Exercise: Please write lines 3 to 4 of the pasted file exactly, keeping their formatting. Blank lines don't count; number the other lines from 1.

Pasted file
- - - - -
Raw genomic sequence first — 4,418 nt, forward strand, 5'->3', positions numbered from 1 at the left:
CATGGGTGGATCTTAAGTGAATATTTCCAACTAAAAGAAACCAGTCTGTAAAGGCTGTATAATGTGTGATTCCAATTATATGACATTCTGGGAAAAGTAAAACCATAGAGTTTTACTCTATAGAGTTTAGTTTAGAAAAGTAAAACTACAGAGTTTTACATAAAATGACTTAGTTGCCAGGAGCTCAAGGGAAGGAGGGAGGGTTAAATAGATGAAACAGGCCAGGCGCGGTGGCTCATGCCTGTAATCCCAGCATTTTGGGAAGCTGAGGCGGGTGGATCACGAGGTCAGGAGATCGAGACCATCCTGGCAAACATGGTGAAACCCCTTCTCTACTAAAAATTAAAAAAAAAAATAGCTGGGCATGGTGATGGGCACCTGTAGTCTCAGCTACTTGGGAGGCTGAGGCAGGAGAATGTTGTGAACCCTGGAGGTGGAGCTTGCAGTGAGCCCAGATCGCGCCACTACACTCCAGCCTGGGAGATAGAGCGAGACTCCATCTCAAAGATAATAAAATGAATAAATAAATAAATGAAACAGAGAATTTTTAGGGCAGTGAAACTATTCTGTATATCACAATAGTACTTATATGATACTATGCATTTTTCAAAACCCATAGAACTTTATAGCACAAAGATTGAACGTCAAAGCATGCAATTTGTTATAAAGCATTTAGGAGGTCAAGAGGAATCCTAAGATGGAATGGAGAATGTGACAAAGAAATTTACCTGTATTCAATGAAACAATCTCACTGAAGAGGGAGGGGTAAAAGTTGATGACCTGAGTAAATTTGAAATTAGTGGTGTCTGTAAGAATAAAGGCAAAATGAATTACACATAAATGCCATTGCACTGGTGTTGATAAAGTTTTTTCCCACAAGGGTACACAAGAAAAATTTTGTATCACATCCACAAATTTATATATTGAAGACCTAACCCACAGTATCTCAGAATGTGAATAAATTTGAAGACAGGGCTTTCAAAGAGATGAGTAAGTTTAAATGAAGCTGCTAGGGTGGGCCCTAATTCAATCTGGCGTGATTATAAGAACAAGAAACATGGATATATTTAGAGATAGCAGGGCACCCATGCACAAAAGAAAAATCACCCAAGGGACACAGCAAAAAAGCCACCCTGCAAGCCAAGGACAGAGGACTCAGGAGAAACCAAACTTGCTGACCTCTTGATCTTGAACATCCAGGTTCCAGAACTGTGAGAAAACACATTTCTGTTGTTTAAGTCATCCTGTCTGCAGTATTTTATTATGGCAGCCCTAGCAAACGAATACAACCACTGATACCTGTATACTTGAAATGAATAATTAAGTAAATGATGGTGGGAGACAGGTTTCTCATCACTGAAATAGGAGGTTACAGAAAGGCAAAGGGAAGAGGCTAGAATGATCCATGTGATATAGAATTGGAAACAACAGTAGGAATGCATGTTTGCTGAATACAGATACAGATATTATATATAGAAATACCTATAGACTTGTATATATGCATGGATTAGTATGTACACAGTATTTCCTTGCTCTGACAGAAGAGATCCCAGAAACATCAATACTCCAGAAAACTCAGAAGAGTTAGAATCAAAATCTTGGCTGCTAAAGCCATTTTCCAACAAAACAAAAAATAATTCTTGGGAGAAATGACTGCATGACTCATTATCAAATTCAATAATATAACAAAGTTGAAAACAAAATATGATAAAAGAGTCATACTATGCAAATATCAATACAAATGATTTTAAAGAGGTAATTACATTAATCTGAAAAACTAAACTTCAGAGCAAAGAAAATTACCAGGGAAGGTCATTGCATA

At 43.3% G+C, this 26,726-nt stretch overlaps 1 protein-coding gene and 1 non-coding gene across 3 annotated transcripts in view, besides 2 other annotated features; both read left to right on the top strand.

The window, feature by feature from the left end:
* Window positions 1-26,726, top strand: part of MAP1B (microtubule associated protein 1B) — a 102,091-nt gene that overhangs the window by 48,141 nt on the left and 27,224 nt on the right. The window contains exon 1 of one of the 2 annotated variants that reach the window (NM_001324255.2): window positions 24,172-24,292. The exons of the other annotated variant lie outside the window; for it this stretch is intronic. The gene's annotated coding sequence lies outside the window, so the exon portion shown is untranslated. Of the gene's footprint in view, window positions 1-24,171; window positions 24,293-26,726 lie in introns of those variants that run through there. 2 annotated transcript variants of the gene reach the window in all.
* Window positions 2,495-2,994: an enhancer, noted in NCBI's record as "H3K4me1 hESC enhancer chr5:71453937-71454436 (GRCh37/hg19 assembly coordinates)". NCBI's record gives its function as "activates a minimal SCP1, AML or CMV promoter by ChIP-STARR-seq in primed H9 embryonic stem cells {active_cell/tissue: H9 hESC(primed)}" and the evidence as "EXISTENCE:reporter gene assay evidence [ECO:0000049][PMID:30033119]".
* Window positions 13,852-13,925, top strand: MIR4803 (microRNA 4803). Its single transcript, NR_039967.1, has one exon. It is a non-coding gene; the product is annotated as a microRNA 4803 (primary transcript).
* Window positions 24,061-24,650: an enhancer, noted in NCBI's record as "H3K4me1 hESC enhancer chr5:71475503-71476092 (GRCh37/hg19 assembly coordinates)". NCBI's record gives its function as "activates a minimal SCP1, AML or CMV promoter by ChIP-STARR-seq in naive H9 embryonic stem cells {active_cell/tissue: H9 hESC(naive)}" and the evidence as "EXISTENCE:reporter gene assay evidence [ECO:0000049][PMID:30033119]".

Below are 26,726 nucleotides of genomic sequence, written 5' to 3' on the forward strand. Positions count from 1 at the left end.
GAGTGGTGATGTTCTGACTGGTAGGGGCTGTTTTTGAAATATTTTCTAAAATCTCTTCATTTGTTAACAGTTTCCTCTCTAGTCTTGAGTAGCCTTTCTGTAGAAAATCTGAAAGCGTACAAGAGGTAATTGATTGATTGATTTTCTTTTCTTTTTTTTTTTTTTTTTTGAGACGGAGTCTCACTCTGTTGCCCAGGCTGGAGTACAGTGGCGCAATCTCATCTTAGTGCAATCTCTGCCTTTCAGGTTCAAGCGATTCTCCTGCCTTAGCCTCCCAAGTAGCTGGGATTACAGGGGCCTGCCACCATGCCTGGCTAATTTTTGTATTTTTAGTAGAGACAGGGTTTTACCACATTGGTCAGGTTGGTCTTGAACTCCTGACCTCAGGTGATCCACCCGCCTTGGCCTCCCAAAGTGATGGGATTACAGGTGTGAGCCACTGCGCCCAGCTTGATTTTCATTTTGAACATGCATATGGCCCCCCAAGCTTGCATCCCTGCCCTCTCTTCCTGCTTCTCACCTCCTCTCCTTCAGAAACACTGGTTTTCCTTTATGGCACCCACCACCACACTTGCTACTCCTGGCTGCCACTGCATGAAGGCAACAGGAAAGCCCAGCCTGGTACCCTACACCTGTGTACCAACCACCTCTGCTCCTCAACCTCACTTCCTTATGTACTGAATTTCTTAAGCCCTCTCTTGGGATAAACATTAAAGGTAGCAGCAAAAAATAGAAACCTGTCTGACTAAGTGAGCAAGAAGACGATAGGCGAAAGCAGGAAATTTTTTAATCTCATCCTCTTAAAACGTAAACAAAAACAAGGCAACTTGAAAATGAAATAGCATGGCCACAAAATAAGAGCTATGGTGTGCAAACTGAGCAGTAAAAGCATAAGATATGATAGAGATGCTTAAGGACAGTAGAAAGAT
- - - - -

At 43.3% G+C, this 26,726-nt stretch overlaps 1 protein-coding gene and 1 non-coding gene across 3 annotated transcripts in view, besides 2 other annotated features; both read left to right on the top strand.

The window, feature by feature from the left end: